MMI MEDICAL, INC., et al., Petitioners, v. WORKERS' COMPENSATION APPEALS BOARD and Dorothy Alane Aldridge, Respondents.
The Workers' Compensation Appeals Board (the “Board”) determined that applicant Dorothy Alane Aldridge sustained an industrial injury to her psyche. Based on our review of the medical evidence in the record, we conclude that Aldridge did not satisfy her burden of proving such an injury. Accordingly, we annul the Board's decision.
Aldridge was employed by MMI Medical, Inc. (“MMI”), from April 1991 to February 1992. In April 1992, she filed a claim for workers' compensation benefits against MMI.1 On the claim form, Aldridge described her injury as “[h]arassment causing insomnia, rash[es], headaches, anxiety attacks-- leading to stress.” The dates of injury were listed as April 8, 1991, through February 25, 1992.
In 1994, the matter was tried over three days before Workers' Compensation Judge (“WCJ”) Michael A. Martinez. MMI raised several issues at trial, including whether Aldridge had sustained an injury arising out of and in the course of employment.
Aldridge testified that her manager (Mike) had sexually harassed her from December 1991 to February 1992. She stopped working in mid-February 1992 and went to her general practitioner, Dr. Janice Kurth, who put her on disability. Kurth referred Aldridge to Dr. Deborah Steese-Seda and Dr. John Ursino for psychotherapy. On or about February 25, 1992, Aldridge began treatment with Dr. Seda, a registered psychological assistant. Aldridge attended several therapy sessions with Dr. Seda. Aldridge saw Dr. Ursino, a psychiatrist, beginning in February 1992; he supervised her use of medications. Aldridge was also evaluated by two defense doctors, Scott Frazier and Howard Greils.
At trial, the WCJ admitted in evidence the reports of Dr. Seda (dated June 1, 1992), Dr. Ursino (dated September 1, 1992) and Drs. Frazier and Greils (dated July 23, 1992). Also admitted were the notes of Dr. Seda.
On May 9, 1995, the WCJ issued his Findings and Order, in which he concluded that Aldridge had “sustained injury arising out of and in the course of employment to her psyche” and that “the medical reports submitted by the worker and the employer are not substantial evidence.” (Italics added.) The WCJ ordered that the issues of temporary disability, permanent disability, apportionment, and further medical treatment be deferred pending the submission of further medical evidence. Also, the issues of medical-legal expenses and lien claims of record were deferred pending proper notice to the lien claimants.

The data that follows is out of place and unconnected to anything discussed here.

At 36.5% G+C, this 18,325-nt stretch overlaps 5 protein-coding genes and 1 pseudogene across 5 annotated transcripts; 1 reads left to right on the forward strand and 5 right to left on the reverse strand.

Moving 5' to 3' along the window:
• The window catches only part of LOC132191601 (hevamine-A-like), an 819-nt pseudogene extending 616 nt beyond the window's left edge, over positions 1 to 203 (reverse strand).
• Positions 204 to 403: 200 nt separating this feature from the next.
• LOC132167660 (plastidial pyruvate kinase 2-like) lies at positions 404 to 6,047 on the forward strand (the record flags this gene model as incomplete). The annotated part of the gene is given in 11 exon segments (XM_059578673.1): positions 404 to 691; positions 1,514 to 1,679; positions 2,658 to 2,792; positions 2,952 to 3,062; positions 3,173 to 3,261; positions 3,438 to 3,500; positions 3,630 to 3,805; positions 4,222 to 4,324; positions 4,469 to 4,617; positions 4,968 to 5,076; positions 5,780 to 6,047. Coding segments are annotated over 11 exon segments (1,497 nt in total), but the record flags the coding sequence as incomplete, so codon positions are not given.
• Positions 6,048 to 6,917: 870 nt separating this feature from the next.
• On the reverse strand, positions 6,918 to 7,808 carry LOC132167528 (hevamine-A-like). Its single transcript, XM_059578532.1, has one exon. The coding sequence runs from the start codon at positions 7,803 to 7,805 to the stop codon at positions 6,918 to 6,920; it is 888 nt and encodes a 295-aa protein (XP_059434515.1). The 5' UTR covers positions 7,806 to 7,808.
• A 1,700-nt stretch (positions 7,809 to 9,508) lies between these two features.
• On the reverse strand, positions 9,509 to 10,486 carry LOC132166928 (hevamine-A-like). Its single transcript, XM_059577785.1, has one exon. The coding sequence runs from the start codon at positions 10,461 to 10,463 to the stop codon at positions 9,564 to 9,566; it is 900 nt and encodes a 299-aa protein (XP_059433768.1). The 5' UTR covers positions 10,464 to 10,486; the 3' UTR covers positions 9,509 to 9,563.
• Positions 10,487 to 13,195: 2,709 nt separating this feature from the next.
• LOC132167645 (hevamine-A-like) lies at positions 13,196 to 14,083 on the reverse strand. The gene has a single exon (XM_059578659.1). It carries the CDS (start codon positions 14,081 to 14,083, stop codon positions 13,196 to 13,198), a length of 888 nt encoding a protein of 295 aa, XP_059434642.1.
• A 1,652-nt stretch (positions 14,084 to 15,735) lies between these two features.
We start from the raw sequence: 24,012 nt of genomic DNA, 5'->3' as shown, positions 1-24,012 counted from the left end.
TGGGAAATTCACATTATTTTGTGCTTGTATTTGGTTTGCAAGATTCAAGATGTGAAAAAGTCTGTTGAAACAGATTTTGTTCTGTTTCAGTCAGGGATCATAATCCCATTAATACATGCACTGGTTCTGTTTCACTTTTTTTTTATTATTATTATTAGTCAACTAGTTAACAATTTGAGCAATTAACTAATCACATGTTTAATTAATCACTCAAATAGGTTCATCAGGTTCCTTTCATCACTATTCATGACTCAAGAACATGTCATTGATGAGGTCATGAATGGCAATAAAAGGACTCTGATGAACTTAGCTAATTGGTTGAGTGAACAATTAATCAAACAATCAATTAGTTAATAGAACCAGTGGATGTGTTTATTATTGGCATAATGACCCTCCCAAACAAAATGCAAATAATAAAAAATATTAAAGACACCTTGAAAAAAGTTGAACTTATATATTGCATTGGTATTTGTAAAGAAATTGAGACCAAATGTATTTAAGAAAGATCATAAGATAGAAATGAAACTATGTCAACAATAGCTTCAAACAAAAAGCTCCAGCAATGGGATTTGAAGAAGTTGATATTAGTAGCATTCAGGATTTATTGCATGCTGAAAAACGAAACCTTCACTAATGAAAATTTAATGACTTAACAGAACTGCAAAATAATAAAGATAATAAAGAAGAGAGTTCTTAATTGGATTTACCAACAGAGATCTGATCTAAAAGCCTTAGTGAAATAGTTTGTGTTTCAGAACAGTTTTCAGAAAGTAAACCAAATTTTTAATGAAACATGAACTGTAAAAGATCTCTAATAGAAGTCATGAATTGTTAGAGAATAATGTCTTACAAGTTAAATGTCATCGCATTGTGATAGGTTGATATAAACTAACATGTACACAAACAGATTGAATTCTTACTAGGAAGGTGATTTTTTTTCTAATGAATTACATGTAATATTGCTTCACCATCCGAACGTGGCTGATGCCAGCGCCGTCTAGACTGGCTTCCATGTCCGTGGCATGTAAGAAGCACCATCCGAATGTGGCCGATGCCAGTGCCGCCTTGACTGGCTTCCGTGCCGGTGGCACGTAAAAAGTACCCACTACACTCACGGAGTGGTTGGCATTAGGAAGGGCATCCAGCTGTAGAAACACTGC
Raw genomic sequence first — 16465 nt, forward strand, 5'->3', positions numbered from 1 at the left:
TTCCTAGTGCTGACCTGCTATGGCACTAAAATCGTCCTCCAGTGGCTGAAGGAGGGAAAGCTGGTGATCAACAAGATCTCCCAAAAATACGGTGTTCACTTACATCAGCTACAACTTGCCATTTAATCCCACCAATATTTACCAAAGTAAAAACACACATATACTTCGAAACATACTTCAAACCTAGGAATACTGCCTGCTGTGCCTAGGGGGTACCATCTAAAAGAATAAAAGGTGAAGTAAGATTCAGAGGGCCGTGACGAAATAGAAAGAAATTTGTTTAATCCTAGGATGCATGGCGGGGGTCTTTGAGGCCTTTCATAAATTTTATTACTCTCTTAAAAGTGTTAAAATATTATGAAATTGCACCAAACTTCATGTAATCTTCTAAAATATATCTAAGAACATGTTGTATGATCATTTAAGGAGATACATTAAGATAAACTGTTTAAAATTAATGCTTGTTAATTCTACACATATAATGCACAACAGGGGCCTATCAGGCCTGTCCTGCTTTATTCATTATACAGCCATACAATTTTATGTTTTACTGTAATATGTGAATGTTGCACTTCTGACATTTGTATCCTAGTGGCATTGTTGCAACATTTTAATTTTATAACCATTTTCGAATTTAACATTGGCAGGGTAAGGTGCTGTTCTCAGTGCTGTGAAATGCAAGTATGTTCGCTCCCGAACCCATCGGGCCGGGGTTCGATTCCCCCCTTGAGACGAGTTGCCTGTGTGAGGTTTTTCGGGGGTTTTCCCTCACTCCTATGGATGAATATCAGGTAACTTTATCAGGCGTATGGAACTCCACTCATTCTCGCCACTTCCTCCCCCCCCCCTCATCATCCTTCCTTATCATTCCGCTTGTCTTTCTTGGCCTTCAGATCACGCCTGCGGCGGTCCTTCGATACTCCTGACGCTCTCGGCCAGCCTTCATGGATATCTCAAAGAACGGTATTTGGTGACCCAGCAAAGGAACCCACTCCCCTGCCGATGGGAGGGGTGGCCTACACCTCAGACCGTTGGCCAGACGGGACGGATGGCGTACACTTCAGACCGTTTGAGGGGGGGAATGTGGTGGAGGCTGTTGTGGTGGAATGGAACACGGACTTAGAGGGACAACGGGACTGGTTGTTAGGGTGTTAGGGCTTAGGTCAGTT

On June 2, 1995, MMI moved for reconsideration on the grounds, among others, that the WCJ could not have properly found Aldridge's injury to be work related since the medical reports did not constitute substantial evidence. On June 14, 1995, the WCJ issued a Report and Recommendation on Petition for Reconsideration (“report on reconsideration”). In it, he stated that the finding of an industrial injury was based on Dr. Ursino's report, Aldridge's testimony, and defense exhibit B.2 The report on reconsideration also noted: “As the record shows, the worker has had some major life experiences and nonindustrial stressors. Dr. Ursino's report has failed to adequately take into consideration those factors.” (Italics added.)
By order dated July 27, 1995, the Board adopted the WCJ's report on reconsideration and denied MMI's petition for reconsideration.